5. Oklahoma at Baylor, Nov. 7: Every game is big for Baylor – and the same can be said for Oklahoma. The Sooners' one loss, to Texas, can be offset should the Longhorns lose twice down the stretch, which is a strong possibility. Baylor, on the other hand, can't afford to lose any Big 12 games at home in October or November. (Baylor can't really afford to lose any games and play for the national title, of course.) For the Bears, this game is huge for the team's overall résumé: Baylor needs to impresses the masses to move ahead of undefeated teams like Florida State, Oregon, Ohio State and Missouri.
6. Texas Tech vs. Baylor, Nov. 16: Baylor's considered the de facto home team, but this game will be held at AT&T Stadium in Arlington, Texas. Will the Red Raiders still be undefeated by Nov. 16? That's hard to peg, since Tech has yet to take on any team considered among the top three or four in the Big 12. But the game will have an impact on the final BCS pairings even if Tech splits against Oklahoma and Oklahoma State; a win would give the Red Raiders the tiebreaker against the Bears, which could decide the Big 12's spot in the Fiesta Bowl, and could even earn an at-large bid with an 11-1 record.
7. Texas A&M at Missouri, Nov. 30: The Tigers can essentially seal up the SEC East Division by beating South Carolina on Saturday. Could Missouri be 11-0 heading into the regular-season finale? It's a possibility, given how the team has looked so far, which means this date with the Aggies could create an undefeated-on-undefeated matchup with Alabama in the SEC title game. The winner would play for the national championship.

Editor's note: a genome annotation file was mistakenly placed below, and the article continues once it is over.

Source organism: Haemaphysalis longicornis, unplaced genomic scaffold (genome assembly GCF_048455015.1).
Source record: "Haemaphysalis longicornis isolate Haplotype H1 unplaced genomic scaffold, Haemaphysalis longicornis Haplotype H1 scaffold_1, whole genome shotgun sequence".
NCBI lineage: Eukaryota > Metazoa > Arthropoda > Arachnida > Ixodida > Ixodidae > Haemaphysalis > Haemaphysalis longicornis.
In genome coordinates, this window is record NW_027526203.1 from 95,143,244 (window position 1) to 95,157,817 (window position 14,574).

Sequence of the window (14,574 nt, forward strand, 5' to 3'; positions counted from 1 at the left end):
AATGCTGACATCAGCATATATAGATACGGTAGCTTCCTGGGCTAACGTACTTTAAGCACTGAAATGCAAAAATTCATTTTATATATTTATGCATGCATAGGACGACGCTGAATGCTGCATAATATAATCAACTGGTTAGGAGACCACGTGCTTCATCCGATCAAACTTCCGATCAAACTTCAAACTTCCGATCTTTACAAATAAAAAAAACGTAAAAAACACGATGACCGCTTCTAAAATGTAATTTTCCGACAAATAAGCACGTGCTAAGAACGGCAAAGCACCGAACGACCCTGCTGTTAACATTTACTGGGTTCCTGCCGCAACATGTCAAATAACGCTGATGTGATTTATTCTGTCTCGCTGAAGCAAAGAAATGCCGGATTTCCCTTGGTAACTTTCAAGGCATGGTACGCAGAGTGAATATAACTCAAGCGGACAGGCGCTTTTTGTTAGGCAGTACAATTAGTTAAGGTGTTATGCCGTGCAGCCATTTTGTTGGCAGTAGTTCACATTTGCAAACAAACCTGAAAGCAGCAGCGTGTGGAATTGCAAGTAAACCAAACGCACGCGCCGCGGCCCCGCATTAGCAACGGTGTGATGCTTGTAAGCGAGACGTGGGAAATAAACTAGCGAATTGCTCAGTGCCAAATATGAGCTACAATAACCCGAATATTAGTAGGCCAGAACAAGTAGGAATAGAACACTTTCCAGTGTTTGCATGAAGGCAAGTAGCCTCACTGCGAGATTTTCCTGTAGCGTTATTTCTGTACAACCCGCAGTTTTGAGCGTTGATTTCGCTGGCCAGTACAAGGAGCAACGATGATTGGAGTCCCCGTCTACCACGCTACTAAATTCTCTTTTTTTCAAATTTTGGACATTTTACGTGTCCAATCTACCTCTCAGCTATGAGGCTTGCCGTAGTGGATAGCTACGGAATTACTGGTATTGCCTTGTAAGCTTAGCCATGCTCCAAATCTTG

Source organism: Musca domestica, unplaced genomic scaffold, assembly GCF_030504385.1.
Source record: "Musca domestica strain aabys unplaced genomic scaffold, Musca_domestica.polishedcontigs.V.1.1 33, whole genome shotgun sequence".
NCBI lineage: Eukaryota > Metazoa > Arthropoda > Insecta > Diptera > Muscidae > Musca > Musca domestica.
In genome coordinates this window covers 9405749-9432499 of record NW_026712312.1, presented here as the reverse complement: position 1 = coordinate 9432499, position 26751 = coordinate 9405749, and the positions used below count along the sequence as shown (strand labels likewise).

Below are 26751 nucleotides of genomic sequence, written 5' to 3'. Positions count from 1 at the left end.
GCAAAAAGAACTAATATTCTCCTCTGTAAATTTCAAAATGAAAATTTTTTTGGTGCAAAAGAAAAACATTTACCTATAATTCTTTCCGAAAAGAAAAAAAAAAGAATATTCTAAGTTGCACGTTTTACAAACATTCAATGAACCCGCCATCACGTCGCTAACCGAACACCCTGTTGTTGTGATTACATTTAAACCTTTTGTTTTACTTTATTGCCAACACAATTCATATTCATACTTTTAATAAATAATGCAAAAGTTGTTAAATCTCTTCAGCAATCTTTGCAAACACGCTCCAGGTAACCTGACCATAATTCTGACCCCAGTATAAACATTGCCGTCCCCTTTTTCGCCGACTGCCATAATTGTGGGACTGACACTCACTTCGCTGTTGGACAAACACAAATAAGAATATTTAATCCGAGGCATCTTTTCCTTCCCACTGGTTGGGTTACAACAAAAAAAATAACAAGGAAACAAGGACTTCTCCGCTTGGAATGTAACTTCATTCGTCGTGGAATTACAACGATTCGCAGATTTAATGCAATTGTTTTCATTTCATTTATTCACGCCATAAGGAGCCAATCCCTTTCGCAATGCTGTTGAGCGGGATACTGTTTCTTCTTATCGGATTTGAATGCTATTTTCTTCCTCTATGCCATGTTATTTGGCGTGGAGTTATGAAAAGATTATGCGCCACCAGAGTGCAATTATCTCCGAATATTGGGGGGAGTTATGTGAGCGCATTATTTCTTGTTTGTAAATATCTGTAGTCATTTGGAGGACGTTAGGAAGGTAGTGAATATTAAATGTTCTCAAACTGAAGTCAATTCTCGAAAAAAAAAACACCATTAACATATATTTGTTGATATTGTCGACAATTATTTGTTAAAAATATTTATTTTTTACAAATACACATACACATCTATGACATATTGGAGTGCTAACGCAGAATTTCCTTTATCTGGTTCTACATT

8. Ball State at Northern Illinois, Nov. 13: Northern Illinois' quest for another at-large BCS bid demands a perfect regular season; remember that last fall, NIU reached the Orange Bowl despite a September loss to Iowa. While Toledo has been the Huskies' greatest MAC threat during the last two or three years, the second-best team in this year's league is clearly Ball State. The Cardinals have come close to knocking off NIU in the past – so this could be their year.
9. Fresno State at San Jose State, Nov. 29: Fresno State would have one more game to go – probably against Boise State for the Mountain West Conference championship – but this stands as the Bulldogs' stiffest test during the second half. What does that say about Fresno's remaining schedule? That it's not that strong, to be honest. Consider this: While not extremely noteworthy at the time, the weather-postponed game at Colorado in September could end up costing Fresno a spot in the BCS. But the Bulldogs will focus on what's ahead, which includes matchups with San Diego State, Nevada and the Spartans. All Fresno can do is run the table, root against NIU and hope for the best.
10. Texas at Baylor, Dec. 7: A funny thing has happened to this once-lopsided series: Baylor doesn't merely beat Texas – the Bears believe they should beat Texas. Why does this game matter? For one, these two teams could be separated by one game in the Big 12 standings, meaning the winner could take home the conference crown. The game could also be Baylor's final test in the run for an undefeated season, so there very well could be championship implications.